Choosing a hosting platform in 2020 is more like navigating a labyrinth, and with so many options, it can seem like a daunting task. Over the past decade, the web hosting market has grown over 100%, currently valued at $62 billion in 2020. As with much of technology in the past decade, web hosting is in constant flux. From new technologies to consolation and acquisitions, the competition in the industry has never been so fierce.
Aspects to consider when choosing a web hosting platform in 2020:
No matter what platform your website is hosted on, the equipment is an integral part of speed and maintenance. Server hardware uses the same components as a desktop PC like memory, hard drives, and CPUs. Much of the equipment in a server is customized for more dedicated functions than a desktop PC. From the latest state of the art CPUs to solid-state drives (SSD) and optimized RAM, the server is only as powerful and stable as its hardware. Making sure a hosting provider uses up to date server hardware will give you better performance and save you from possible issues and downtime from hardware failure.
Server uptime has historically been one of the top reasons users choose to change hosting providers. If you have ever had your website down for days due to a hosting issue, you know this pain. Luckily, uptime is less of a problem today than it has been in the past.
Currently most hosting providers have a 99% uptime guarantee, and with new ways to monitor issues, downtime is at an all-time low. As reported by Jerry Low of HostScore, “Most shared web hosting service providers tracked by HostScore have demonstrated relatively high reliability. Overall data shows this to exceed 99% in general. However, the few which did exhibit lower performance lagged considerably far behind, dropping below 95% in many cases.“
For more information about uptime, check our recent blog, “My Website is down what next?“.
Bandwidth & Storage:
In modern web hosting, bandwidth and storage aren’t as big of an issue as they were over a decade ago. Most web hosting plans offer enough bandwidth and storage space for single or multiple websites.
Many shared hosting plans offer “unlimited” or “unmetered” bandwidth and storage, this might seem too good to be true, and it is. When you read the fine print, some shared hosting providers still restrict you to a certain number of connections and files on the server. If you are running a single business website on a shared hosting platform, bandwidth and storage shouldn’t concern you, but there are still a few scenarios where bandwidth and storage space matter.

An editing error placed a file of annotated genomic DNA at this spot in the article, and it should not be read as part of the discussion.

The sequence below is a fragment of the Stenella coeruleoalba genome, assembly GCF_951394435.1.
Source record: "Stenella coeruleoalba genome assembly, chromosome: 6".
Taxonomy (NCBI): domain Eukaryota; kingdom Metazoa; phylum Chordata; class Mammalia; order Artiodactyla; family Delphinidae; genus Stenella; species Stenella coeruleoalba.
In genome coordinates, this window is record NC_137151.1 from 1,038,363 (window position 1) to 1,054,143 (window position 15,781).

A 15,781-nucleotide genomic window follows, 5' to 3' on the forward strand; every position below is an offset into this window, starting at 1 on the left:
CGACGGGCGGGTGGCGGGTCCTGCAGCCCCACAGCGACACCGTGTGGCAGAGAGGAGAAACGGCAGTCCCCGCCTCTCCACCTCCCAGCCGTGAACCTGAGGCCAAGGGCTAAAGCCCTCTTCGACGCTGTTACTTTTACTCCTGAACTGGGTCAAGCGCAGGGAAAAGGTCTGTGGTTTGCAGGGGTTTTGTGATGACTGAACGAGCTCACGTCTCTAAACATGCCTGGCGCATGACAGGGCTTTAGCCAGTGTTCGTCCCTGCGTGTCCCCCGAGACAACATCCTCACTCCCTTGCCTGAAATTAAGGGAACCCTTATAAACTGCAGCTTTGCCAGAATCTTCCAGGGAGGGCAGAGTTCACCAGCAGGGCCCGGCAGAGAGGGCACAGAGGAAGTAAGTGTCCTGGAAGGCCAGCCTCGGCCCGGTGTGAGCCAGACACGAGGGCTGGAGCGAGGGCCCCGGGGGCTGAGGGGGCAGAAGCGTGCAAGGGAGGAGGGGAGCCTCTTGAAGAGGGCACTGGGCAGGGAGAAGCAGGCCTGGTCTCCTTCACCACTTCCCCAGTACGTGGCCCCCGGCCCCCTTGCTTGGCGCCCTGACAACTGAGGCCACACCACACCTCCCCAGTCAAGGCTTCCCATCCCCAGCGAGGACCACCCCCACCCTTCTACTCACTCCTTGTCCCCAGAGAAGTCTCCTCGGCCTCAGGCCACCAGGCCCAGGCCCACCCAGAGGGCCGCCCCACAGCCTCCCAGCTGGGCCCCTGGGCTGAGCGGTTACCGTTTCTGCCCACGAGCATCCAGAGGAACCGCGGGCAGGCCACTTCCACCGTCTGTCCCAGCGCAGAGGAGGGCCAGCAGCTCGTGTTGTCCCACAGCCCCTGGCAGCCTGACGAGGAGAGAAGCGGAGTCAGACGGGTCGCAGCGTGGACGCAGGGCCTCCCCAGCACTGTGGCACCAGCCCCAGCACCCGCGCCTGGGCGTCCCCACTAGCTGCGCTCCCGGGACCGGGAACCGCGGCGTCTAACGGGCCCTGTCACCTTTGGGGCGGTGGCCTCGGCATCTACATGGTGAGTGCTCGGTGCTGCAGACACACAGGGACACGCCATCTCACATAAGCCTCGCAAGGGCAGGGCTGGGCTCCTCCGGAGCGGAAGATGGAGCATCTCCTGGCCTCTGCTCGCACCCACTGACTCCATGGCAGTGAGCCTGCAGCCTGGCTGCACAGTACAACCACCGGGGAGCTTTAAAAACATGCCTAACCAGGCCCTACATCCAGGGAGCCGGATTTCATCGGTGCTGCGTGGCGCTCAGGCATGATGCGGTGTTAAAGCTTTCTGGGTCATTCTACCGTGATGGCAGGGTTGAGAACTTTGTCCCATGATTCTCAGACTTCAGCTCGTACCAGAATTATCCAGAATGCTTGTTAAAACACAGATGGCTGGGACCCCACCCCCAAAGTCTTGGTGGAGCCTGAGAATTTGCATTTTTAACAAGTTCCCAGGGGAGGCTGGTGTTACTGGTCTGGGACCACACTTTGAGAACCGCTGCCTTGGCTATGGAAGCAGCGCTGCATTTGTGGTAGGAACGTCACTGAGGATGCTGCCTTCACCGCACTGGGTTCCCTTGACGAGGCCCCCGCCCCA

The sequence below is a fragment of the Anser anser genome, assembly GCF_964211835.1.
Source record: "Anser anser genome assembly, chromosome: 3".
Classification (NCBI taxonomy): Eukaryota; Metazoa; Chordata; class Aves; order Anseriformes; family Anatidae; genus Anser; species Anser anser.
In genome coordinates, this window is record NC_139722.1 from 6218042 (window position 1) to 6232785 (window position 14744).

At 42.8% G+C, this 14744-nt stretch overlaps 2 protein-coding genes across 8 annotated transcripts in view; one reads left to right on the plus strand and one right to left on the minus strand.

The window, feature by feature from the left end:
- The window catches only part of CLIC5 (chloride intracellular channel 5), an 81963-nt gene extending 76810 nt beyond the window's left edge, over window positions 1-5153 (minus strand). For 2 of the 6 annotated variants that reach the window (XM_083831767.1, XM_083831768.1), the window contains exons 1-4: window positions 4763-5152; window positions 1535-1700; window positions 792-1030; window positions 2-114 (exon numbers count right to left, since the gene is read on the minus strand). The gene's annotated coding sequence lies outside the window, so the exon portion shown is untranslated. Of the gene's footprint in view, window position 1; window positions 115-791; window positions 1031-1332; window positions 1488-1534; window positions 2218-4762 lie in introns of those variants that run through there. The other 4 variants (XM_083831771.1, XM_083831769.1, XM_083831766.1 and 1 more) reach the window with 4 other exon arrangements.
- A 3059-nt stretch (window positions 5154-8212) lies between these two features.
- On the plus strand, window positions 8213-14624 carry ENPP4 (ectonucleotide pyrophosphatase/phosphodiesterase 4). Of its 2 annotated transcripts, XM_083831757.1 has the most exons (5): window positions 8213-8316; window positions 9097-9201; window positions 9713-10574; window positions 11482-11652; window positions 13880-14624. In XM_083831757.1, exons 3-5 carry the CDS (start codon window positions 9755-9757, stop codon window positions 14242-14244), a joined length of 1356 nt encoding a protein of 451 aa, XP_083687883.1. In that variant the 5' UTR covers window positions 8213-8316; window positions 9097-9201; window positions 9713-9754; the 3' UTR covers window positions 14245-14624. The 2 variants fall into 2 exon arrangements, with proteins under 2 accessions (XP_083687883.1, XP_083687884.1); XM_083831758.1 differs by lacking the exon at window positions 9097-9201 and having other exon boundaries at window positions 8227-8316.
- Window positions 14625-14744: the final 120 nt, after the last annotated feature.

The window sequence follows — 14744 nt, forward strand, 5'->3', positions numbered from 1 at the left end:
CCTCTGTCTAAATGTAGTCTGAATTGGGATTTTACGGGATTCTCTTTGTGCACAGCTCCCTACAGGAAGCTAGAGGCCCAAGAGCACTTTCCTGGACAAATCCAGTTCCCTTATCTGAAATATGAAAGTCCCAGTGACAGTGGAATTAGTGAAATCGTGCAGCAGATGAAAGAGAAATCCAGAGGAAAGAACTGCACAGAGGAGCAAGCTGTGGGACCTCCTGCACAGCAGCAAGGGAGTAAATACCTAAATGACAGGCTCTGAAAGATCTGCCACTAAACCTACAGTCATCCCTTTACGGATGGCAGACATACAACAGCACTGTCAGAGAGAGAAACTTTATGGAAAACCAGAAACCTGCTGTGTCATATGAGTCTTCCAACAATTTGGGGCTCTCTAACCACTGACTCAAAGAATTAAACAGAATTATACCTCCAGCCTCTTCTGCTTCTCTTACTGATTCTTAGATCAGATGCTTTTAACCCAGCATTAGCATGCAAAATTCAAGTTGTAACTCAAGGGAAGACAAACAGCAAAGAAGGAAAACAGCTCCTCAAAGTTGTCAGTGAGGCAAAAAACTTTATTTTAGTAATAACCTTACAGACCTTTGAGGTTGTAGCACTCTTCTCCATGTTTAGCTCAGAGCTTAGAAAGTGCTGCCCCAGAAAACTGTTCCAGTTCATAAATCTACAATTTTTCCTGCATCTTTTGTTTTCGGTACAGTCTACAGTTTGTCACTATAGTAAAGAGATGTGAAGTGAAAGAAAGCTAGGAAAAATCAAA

- You are selling downloadable virtual products that take up large amounts of storage space.
- You are an agency hosting your clients on the same server instance.
- You run a media or community-based site that allows users to upload media.
- Your website is getting traffic in the millions per day.
If you plan on hosting multiple websites or multimedia, consider the amount of storage space provided in a hosting plan. Using a VPS (Virtual Private Server) or Scalable cloud-based service or using a Content Delivery Network (CDN) to store the media is the best solution.
Support & Managed Services:
Hosting support has been an issue for years, with long queues in email support and longer in phone support. As we enter the next decade of AI chatbots and Social networks like Discord, YouTube, Twitter, and Facebook, it is easier than ever to reach out for support. Finding providers active on these networks can give you a lot of insight into how they interact with their customers.
Managed services have also taken much of the load and shifted issues from the customer to the host. Many of these services offer “white glove” hosting that keeps your site up-to-date and secure. These services let you take care of your business while the host manages your server and website software.
CMS-Centric Hosting Platforms:
CMS-centric hosting focuses on a Content Management System like WordPress, Joomla, or Drupal. These hosts offer optimized servers, support, training, and custom tools for users focused on the CMS. Hosting with a CMS-focused provider differs from the traditional hosting space as they support more than the hosting but also support the CMS software.
WP Toolkit for cPanel is a perfect example of a CMS-centric platform tool that helps users manage and secure their WordPress installations in just a few clicks.